“At this point in time the people who are giving funds to universities to create educational programs are the blockchain companies, not the traditional financial industry, so at this point their voice is being heard more,” she said.
Up until quite recently, however, there was no such thing as formal education in blockchain, and what exists today is hardly sufficient to support a finance industry that is taking blockchain’s potential seriously, as many finally are.
The relatively young crypto industry, in near total contrast, has long prized those self-taught enthusiasts over those who descend from an ivory tower, in keeping with the decentralized, grassroots nature of the movement. That mentality, however, may soon be at risk of becoming a victim of its own success.
The self-taught pioneers of the field were so effective in convincing the rest of the world to take the space seriously that many traditional financial institutions are rapidly enhancing their blockchain capabilities and are hungry for talent; too hungry to rely on the self-taught talent pool alone. Now the market is calling for a more effective and universal education infrastructure that can help carry the industry into the future.
“There’s been a big step change in demand,” says Caroline Lo, a partner and co-leader of the financial services practice at True, a global executive talent search firm. “It started when a number of well-known hedge funds and business leaders stated that a significant portion of their wealth or [assets under managers] were in crypto; statements like that raised the bar of confidence that crypto is here to stay.”
Today, more than a third of traditional hedge funds invest in digital assets, according to a recent PwC report, and more than two-thirds intend to increase their holdings by the end of the year.
Lo, who spent 15 working for traditional financial institutions, says the heavily regulated industry is accustomed to hiring staff with a seal of approval from a trusted educational institution, or those who have at least passed a standard evaluation.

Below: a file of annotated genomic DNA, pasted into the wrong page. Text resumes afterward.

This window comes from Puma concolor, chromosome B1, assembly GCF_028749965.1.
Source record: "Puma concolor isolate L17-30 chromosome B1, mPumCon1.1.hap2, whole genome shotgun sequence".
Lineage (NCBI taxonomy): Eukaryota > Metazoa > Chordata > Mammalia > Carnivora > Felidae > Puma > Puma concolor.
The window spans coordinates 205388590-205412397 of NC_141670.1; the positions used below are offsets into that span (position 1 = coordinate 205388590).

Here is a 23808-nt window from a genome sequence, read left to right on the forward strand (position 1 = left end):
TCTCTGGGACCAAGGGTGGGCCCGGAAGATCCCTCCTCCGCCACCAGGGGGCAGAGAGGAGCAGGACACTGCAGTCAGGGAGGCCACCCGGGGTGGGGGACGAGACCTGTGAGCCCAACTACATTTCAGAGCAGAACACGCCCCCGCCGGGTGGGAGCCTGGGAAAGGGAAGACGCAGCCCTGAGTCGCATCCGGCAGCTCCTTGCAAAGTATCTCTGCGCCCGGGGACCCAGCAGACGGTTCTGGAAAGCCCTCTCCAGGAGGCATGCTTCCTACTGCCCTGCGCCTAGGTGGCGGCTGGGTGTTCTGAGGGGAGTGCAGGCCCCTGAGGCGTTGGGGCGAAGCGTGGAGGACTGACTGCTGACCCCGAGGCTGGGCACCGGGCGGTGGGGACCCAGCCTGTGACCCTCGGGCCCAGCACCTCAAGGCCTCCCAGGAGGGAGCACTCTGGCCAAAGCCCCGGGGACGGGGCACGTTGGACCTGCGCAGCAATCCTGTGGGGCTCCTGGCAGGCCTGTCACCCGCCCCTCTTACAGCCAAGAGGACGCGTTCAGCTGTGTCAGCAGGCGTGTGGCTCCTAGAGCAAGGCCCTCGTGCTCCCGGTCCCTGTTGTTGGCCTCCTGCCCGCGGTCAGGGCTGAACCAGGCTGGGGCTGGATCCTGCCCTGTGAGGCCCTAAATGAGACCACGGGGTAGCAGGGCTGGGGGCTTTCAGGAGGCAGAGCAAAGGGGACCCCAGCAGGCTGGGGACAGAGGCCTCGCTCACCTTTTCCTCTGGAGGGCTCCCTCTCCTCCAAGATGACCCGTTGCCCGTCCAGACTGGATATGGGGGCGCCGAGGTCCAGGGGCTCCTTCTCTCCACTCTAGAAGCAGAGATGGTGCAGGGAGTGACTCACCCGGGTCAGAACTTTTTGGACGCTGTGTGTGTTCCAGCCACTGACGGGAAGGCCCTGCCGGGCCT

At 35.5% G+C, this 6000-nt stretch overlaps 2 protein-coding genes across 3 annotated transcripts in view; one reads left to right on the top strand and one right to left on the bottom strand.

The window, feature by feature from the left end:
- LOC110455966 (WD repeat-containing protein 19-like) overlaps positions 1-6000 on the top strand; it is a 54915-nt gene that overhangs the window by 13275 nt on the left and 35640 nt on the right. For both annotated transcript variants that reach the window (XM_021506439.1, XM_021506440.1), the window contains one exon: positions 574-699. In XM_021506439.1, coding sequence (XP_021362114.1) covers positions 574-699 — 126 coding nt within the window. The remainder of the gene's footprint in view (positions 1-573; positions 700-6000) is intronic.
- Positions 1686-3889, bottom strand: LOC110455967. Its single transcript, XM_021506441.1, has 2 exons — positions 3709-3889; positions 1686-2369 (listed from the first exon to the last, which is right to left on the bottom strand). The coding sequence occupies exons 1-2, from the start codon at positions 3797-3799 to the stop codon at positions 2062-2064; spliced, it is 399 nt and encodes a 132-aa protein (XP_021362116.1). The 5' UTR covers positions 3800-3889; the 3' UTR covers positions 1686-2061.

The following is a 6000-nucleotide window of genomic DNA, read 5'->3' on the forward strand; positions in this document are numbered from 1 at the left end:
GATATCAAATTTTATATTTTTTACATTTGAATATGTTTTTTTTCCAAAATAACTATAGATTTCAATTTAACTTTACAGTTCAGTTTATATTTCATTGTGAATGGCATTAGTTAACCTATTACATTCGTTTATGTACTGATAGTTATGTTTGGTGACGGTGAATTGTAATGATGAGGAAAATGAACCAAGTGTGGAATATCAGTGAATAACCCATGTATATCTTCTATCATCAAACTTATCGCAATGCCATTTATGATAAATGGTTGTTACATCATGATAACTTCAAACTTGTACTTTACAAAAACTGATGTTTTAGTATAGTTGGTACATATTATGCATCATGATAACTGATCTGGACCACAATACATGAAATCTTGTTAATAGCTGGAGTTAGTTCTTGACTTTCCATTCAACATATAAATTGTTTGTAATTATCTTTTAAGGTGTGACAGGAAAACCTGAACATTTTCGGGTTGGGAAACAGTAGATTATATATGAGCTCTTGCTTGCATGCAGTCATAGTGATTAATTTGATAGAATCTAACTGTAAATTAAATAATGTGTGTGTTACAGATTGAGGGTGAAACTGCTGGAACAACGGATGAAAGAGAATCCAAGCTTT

“For example, to become a salesperson selling derivatives you have to have achieved a certain level of knowledge in derivative understanding and risk profiles and know how the product is traded in order to sell it,” she said. “Anyone in the derivative market takes a similar test, whether they’re in London or Hong Kong or New York.”
Lo explains that while many in the industry are still curious about the technology and keen to expand their blockchain capabilities, they often can’t move as quickly as they would like because of the challenges associated with qualifying talent.
“What companies go through now when they're hiring at a junior or mid level is they have to go through more rounds of interviewing than they would for a non-crypto hire in order to build confidence and consensus that this person has the required skills,” she said.
Lo added that the task is made harder by the number of enthusiasts who are self-taught but not to a sufficient degree. She explained that many can talk the talk in an interview but it’s much harder to identify those who actually have the required skills.
“If there was some kind of understanding and certification that people could achieve, it would be very helpful to the industry,” she said. “It would set a bar for quality and confidence in the industry, which could help blockchain and crypto become more mainstream within financial services.”
For the meantime Lo said most are relying on their ability to up-skill existing staff or hire candidates with relevant education in adjacent fields. There also seems to be a preference for candidates who participate in on-campus blockchain clubs, and those with some prior work experience at blockchain-related startups. She is also seeing a lot of traditional financial institutions putting together teams that combine blockchain skills with experts from other disciplines when they struggle to find enough candidates with expertise in both areas.